In it, but not of it. TPM DC
Obenshain's decision to drop out came near the end of the recount he requested. Over the past two days estimates of the recount showed an increasing gap in state Sen. Mark Herring's favor. By Wednesday it looked like Herring had increased his lead to over 800 votes.
Herring was ahead after the original tally by a slim 165-vote margin. Under Virginia law, that margin was small enough for either candidate to request a recount (which Obenshain did).
Obenshain's loss in the attorney general race means the three top elected political posts in the state will all be in Democratic hands, the first time that's happened since 1989.
The silver lining for Republicans is that because Herring and state Sen. Ralph Northam (D), who won the lieutenant governor's race, are leaving their Senate posts for higher office, control of the Senate could go to Republicans. It is currently evenly split between 20 Democrats and 20 Republicans. The seats will be filled by special elections called by the governor.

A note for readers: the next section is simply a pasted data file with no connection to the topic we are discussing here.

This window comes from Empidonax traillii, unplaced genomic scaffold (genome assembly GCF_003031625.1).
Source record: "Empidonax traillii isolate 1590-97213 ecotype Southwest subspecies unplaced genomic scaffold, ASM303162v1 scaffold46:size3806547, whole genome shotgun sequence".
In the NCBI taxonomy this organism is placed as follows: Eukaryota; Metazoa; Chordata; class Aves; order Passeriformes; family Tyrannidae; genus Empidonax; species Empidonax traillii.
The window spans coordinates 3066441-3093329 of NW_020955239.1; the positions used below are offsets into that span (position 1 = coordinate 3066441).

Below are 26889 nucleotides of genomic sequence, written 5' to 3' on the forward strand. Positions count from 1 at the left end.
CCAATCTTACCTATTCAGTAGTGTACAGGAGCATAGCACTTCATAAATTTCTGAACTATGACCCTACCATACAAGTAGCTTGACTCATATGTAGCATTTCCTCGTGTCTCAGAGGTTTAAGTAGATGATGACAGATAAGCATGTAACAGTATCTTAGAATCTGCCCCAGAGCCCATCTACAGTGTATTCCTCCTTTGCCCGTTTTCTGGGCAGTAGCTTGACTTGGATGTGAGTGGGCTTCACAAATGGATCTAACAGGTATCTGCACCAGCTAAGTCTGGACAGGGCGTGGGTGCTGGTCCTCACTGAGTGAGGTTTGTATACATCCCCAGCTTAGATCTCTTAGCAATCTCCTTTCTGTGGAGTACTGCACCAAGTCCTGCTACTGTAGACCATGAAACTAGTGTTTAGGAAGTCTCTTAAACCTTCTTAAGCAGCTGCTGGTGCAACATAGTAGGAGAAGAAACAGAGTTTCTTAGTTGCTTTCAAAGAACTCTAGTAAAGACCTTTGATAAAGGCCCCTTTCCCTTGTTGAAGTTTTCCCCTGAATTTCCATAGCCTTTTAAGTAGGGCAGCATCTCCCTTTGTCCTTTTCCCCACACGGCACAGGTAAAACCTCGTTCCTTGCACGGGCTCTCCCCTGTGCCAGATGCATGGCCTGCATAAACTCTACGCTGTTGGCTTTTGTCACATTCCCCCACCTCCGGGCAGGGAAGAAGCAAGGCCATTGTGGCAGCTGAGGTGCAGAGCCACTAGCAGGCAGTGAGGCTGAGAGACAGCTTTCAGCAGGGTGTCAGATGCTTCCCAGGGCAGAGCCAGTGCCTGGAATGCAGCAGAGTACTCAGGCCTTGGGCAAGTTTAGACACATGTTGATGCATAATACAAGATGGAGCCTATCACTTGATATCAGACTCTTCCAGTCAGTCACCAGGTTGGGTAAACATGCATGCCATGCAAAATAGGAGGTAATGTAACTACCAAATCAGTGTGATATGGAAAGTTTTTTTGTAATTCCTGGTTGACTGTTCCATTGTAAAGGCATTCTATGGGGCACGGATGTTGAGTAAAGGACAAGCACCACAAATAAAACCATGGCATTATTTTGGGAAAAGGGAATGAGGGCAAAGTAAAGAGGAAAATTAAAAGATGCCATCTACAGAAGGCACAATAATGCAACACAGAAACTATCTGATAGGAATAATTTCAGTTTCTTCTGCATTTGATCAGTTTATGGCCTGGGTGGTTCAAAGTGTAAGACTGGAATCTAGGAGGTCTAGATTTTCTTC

Obenshain concluded his concession speech by saying he planned to try and work newly elected Gov. Terry McAuliffe (D).
"I'm going to work in good faith with Governor McAuliffe to expand our common ground," Obenshain said. "Now this election is over, but our work remains. And I'm going to continue to fight for these conservative principles. These are mainstream principles and I'm going to continue to fight for the people of Virginia."